A contributing factor to poor dental health is acid erosion, which is just as bad for teeth as sugar. People who do not look out for acid may not realize the damage they’re doing to their teeth or how a few simple steps, included below, can protect their teeth from acid erosion and prevent costly dental care and pain in the future.
Preventing Acid Erosion on Teeth
The first and most important way to prevent acid from eroding your teeth is to avoid consuming food and drink that is acidic or has a high sugar content, which contributes to acid erosion. This includes soda, wine, and candy. If you want to know about how to prevent acid erosion on teeth, it’s important to recognize that things you might consider “healthy” can be bad for your enamel. For example, fruit juice can be quite acidic, especially lemon, cranberry, orange, and apple options. Much fruit juice also contains more sugar than you might expect. Choose low or no-sugar options when you can.
Minimize the Impact of Acid on Your Teeth
You can minimize damage to your teeth after enjoying these drinks by washing them down with water, however. Furthermore, saving these drinks for mealtime will reduce how much of the acidic drink makes contact with your teeth. Do not prolong exposure by sipping these drinks over a long period. You can also consider using a straw to minimize contact with your teeth.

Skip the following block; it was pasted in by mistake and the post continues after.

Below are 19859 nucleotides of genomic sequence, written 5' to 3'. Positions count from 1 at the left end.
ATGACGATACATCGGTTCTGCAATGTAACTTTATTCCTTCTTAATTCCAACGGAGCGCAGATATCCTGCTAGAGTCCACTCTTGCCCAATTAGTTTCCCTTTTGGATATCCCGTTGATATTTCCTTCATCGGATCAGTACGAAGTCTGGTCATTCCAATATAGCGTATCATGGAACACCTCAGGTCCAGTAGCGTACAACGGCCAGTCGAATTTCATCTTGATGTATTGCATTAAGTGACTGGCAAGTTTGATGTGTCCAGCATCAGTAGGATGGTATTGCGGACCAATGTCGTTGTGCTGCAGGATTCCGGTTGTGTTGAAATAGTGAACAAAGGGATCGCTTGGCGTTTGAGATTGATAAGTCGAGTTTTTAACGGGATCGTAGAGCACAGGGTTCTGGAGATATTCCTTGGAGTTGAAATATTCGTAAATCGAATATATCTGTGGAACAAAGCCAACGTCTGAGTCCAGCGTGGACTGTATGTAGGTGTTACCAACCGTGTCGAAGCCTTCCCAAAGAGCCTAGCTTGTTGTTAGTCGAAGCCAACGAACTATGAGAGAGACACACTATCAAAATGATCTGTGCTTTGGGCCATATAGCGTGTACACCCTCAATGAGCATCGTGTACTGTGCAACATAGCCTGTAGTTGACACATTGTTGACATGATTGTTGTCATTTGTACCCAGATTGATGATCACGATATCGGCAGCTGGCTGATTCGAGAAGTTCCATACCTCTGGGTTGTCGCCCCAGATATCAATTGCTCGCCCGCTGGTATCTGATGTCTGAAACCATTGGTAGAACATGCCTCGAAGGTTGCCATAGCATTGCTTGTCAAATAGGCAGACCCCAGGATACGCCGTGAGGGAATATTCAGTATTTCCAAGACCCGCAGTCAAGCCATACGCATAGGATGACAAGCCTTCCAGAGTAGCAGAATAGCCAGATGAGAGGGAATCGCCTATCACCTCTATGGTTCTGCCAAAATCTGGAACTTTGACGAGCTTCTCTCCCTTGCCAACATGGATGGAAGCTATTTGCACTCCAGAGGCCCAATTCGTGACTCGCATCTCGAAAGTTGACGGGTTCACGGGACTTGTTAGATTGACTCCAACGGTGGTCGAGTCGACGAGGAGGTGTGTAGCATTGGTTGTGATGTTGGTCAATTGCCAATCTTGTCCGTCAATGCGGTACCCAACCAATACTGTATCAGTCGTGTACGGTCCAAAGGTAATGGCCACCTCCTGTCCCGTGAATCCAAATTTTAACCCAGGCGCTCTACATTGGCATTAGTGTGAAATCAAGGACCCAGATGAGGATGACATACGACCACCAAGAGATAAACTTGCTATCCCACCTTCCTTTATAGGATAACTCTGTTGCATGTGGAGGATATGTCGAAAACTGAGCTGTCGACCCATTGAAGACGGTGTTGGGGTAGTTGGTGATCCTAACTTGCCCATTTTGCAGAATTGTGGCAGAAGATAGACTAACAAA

A Note on Brushing Your Teeth
An important aspect of preventing acid erosion to your teeth is the timing of brushing. some people might mistakenly believe that they should brush their teeth immediately after every meal or drink. However, acid softens enamels, so brushing immediately can lead to more damage to your teeth. Wait at least an hour after meals or acidic drinks before brushing your teeth. You can rinse your mouth with water during this time to reduce the impact of acid on your teeth.
Finally, not all acid that can damage your teeth comes from outside your body. Stomach acid can also weaken your enamel, so people with acid reflux or eating disorders should be aware of the risk to their teeth.
Signs of Enamel Damage
How do you know if you have tooth erosion? Signs include tooth sensitivity, discoloration, rounded teeth, translucent appearance, cracks in your teeth, and dents on the chewing surface known as cupping. As enamel erosion continues, it can lead to tooth decay and pain, which is why preventing it in the first case is so important.
If you have any questions about dental health or need to schedule an appointment, contact Mountain View Dental today.